"I can't see good people on both sides in Charlottesville, I'm sorry, I can't," Levitt said, referring to Trump's comments about the Virginia city in 2017. "If you're marching down the street with a tiki torch saying, 'Jews will not replace us,' I'm not going to support that."

And so come this fall, he said he too intends to vote for Biden, even though he feels like a man without a home in either political party.

"I think I didn't understand white privilege"

Murals in Grand Rapids.
Asma Khalid / NPR
Murals in Grand Rapids.

Kent County is the kind of place Biden may need if he intends to win back Michigan for Democrats — full of suburbanites and young, college-educated transplants who lean toward his party.

"When I went to college here in 2000, all of my friends left. It was pretty much just me and my husband here," said Rachel Westerhof, a local Democratic organizer. "And now a number of those people have come back."

But it's not just young people who've moved into the county, which has been growing at a faster rate than the state.

Westerhof's parents moved to the region from Iowa two years ago. Her mother, Mary Meuzelaar, is a former Republican who began voting for Democrats in 2008 with Obama, and now considers herself a "fiery Democrat." She said her change came down to values around poverty, equality and justice.

But more recently, that's also incorporated race.

"I think I didn't understand white privilege. I just didn't understand it, because it wasn't in the way I was brought up," Meuzelaar said. She said she started to understand this privilege over the last eight years, and then Floyd was killed.

"Oh my goodness, I was just devastated, and suddenly it just hit home in a way that I had never felt," she said. "I'm so embarrassed 'cause I didn't see it before. I want so badly to make up for the things we've done for the last 150 years, and I feel helpless at times."

But voting makes her feel slightly less helpless. And the way the president has handled this situation, she said, makes it easy to vote against him.

At a Juneteenth celebration Friday evening, white residents lined the street demanding change, asking passing cars to honk in support. A young white man in an Eddie Bauer backpack held up a sign that read, "Black Lives Matter! Period!" Another man held a sign with the words "Abolish White Supremacy."

Some people, such as Susie Hall, a 62-year-old teacher, had never attended a Juneteenth celebration before. But the racial unrest in the country prompted her to come out with her daughter.

"The last couple of years I realize I taught my kids to be colorblind," she said. "But I'm realizing, I guess, and in the process of educating myself more, that race is important, especially as our country is not equal to all races."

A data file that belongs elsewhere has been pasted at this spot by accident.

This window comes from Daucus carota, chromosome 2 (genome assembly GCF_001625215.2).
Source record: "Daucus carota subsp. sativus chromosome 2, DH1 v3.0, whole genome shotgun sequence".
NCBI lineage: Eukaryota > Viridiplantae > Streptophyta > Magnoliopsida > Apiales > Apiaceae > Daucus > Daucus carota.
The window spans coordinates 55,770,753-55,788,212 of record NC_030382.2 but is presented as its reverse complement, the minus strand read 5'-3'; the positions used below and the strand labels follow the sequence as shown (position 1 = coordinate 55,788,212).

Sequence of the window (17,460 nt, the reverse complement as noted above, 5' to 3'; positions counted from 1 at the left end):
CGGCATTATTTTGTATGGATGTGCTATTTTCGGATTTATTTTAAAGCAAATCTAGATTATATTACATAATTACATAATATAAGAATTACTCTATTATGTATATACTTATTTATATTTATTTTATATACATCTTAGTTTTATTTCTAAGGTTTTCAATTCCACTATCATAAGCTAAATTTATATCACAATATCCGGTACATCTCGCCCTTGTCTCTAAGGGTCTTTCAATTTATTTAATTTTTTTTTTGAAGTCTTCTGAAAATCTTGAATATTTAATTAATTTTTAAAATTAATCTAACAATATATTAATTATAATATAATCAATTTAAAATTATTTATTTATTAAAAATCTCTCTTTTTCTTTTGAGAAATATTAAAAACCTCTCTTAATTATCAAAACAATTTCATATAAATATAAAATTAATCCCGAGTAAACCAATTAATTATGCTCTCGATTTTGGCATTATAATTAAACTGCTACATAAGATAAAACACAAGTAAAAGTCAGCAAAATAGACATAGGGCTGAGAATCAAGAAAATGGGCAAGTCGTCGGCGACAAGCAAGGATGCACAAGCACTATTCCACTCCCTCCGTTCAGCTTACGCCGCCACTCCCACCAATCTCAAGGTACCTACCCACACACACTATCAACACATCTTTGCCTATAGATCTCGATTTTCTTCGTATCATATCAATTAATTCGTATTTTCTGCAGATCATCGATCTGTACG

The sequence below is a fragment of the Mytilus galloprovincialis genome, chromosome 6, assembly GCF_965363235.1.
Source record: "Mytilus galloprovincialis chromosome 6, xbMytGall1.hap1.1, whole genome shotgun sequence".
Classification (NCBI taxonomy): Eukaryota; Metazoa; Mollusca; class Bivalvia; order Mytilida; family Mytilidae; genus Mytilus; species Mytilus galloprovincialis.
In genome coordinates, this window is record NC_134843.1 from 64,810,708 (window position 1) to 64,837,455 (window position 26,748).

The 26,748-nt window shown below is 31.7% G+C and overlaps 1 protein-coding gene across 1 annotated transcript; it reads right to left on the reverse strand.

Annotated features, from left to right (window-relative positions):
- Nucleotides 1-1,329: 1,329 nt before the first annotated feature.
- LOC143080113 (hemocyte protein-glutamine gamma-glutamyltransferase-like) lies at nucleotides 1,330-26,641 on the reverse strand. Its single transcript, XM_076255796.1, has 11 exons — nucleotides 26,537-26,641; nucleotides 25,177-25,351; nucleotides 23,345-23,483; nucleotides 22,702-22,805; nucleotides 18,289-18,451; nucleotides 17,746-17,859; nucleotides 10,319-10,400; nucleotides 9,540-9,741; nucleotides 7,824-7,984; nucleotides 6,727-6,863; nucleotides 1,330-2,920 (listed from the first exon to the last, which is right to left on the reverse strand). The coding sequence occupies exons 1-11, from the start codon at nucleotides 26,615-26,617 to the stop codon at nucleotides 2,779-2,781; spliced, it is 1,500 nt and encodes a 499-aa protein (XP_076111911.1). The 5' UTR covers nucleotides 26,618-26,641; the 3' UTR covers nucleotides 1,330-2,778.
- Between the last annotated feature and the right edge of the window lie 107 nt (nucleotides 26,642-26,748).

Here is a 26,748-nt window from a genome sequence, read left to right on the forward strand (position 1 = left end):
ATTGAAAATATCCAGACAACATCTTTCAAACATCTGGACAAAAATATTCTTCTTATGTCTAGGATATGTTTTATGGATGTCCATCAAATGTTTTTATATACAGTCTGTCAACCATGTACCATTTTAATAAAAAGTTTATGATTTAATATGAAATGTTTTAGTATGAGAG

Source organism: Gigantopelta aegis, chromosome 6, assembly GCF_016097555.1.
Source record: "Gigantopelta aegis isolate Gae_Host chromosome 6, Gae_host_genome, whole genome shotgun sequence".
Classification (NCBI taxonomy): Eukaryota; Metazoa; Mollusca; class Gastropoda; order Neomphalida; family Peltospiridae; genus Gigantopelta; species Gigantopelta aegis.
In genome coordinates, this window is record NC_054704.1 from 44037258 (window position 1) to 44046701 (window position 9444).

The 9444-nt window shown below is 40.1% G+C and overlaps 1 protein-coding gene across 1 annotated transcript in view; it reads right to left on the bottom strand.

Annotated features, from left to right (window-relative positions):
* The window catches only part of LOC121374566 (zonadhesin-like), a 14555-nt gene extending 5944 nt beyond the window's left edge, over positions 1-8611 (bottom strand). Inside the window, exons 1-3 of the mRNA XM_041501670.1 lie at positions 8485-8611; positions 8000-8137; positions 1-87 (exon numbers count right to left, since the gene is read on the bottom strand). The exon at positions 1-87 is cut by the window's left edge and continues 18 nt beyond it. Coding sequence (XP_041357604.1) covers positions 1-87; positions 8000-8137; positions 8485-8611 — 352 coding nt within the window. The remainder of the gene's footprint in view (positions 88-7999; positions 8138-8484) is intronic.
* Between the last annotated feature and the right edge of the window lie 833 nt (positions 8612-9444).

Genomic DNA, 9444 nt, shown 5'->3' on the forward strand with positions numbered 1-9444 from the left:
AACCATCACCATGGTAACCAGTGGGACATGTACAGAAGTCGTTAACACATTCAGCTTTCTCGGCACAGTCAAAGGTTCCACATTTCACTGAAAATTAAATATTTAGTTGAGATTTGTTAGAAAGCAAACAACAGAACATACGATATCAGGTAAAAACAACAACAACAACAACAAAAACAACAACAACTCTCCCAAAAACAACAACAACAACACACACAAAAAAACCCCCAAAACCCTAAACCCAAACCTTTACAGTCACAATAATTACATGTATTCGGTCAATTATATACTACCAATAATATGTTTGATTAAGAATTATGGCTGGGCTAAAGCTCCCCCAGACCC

But for Hall, like many Democrats, racial injustice and the need to come out and condemn it has also become a rallying cry against the president.

"We've come out for other things, like we've marched for science, we've marched for women and stuff like that," said Ian O'Hara, 33, who had never previously attended a Juneteenth event or Black Lives Matter protest.

The protests around racial injustice are for some white Democrats the latest outrage in a long litany of complaints about the president's conduct in office.

"This election is really about President Trump"

Despite the passion in the streets, the assumption that the current racial unrest might sway Trump voters away from him seems unlikely.

Jeff Christians considers himself a moderate pro-business Republican. The small-business owner is not a big fan of the president's character.

"He's very self-centered and I think self-serving," he said. He said he feels mixed about the president's response to the COVID-19 crisis, but still he intends to vote for him for reelection.

"I would vote for the Trump platform again because of the Republican pro-business approach," Christians said. "The economic factors are very significant for where we are right now."

Christians may not like the president's behavior, but he has no intention of converting.

And Democrats around Kent County are realizing that. They said the key to victory isn't about trying to persuade Trump voters, it's about trying to make sure Democrats who are riled up now stay fed up — and then show up on Election Day.

"This election is really about President Trump," said Gary Stark, the Kent County Democratic Party chair. "Almost all Democrats I talk to say, 'Vote blue, no matter who' — you don't have to be enthusiastic ... it's pragmatic."

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Asma Khalid is a White House correspondent for NPR. She also co-hosts The NPR Politics Podcast.